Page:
In every case a sequel allows you to show the process a character goes through while reacting to one story element and how they arrive at the motivation for their next actions. 

Sample sequel:

Joanna’s palms were sweaty as she stood in the deserted hall outside her boss’s office door.   If he figured out she was chasing myths again he’d never agree to her plan, no matter how interesting the cover story, and she desperately needed him to help her get the artifact here to Richmond.  It was the only way she’d ever get to see it in person.

And she had to see it… touch it… figure out what it meant.

She scrubbed her face and shoved her fingers through her hair.   There was no telling if he’d buy her story, but there was only one way to find out.  She took a deep breath and let it out slowly, willing the rapid thumping of her heart to slow down so its pounding wouldn’t give her away to Tom.  Tom knew her way too well.

She knocked.

Can you see the emotion?  It’s all over the place in this example – I tend to write that way.   Emotion points:

  • Palms were sweaty
  • Desperately needed…
  • Scrubbed her face and shoved her fingers through her hair.
  • Took a deep breath and let it out slowly, willing the thumping of her heart to slow down.

Can you see the thought?

  • If he figured out…the cover story
  • I was the only way she’d ever get to see it  — she had to see it…

Can you see the decision?

  • There was only one way to find out.

Can you see the action?

  • She tries to slow her heart.
  • She knocks.

Look at your current wip.  Do you have any sequels?  If you do, are all four stages present?  If you are missing one, it’s likely either the emotion stage or the action stage.  Make sure you don’t give the emotion stage short shrift.  It’s the number one problem I find in my critique client’s sequels (other than missing sequels!) and it’s the stage that really makes your characters real to your reader.

If you are missing the action stage check to see if the action is implied, or if the action is what starts the next scene.  The action stage is the easiest one to skimp on, but it needs to at least be implied.

You may also find that the four stages are sometime switched around — though I strongly believe the emotional reaction needs to come first.  You may also find that stages repeat, as in the example sequel above.  The emotion weaves through the whole sequel.  Thought is another one that can easily repeat in a sequel. 

You are likely to use sequels more often in the early part of your story, and less often later simply because later in the story the reader has gotten to know what makes the character tick already.  And while I haven’t done an exhaustive study, I think most “black moments”, that time just after the main character has experienced an emotional crises near the end of a story, are sequels.  The decision part of that black moment sequel gives the character a new goal and that propels the character into the climax of the story.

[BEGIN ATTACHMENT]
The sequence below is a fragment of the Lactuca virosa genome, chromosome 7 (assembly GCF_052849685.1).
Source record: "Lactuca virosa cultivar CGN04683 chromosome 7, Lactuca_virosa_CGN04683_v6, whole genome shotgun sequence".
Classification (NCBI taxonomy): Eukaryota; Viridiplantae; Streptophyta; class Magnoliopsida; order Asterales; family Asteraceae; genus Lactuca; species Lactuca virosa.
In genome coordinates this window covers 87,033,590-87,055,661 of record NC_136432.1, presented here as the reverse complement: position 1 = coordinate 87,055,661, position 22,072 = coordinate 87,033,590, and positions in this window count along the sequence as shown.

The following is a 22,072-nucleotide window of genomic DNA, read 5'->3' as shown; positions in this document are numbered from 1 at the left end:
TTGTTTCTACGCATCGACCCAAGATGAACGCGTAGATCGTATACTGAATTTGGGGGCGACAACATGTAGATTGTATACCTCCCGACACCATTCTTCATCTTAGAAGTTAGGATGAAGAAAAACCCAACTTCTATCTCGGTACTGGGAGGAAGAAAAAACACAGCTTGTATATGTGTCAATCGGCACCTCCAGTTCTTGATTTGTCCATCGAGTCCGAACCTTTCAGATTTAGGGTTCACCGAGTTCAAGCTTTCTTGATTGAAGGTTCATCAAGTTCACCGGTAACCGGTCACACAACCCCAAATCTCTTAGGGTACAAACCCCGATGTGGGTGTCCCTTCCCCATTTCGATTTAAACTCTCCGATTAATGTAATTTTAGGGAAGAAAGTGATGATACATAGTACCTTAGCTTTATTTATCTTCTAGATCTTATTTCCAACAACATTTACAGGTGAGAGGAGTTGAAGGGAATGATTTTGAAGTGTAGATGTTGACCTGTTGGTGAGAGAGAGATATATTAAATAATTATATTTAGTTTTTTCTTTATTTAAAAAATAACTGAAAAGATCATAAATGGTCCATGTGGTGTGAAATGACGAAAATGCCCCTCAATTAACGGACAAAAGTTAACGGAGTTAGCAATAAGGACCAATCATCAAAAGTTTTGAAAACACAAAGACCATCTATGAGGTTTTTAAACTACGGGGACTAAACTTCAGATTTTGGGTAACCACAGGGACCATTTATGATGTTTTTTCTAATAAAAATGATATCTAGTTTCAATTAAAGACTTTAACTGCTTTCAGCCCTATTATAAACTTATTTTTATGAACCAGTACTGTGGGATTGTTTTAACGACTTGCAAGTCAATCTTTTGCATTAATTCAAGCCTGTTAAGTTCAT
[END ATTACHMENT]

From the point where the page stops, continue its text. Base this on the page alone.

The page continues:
Keep your character’s character in mind. 

If you have a very emotional character then the emotion stage may almost overpower the sequel and the thought stage may be minimal.  Likewise, if you have a very logical, controlled character, the emotion stage may be only half a sentence and the thought stage longer.  The length of the sequel may vary by the type of character for the same reasons.  Someone very emotional may take longer to sort through everything and come to a decision.  Someone very unemotional may be able to cut to the chase of the decision in a sentence or two.  In this way the form your sequel takes subtly reinforces your characterization.

A great example of where to use a sequel is after a love scene. 

You don’t want to wander away from the action in love scene – no flashbacks, no logical thoughts about “what does this mean”, no planning for what needs to happen next.  You want the reader to be as lost in the physical and emotional experience as your characters are.  However, a love scene inevitably changes things between the characters, even if they don’t want to admit it. 

Following a love scene it’s quite common to have a sequel where one of the characters reacts to the love-making.  First, you describe/show the emotional reaction, then the character thinks about what just happened and what it means/what are the ramifications in a logical way, then the character makes a decision about how to move forward, and acts on that decision.  Which in turn sets up a goal for the next scene (and you are back to scene goals and disasters and being mean to your characters!).

Want to know more about sequels?

You can learn more about both scene goals and disasters, and sequels from Jack Bickham’s book, Scene and Structure, published by Writer’s Digest Books and usually available through bookstores/book sites.  I also offer a workshop for writing groups on this topic.  The next on-line workshop, Scene CPR: Scene Goals, Disasters, and Sequels, will be offered in March 2011.  Info will soon be available here.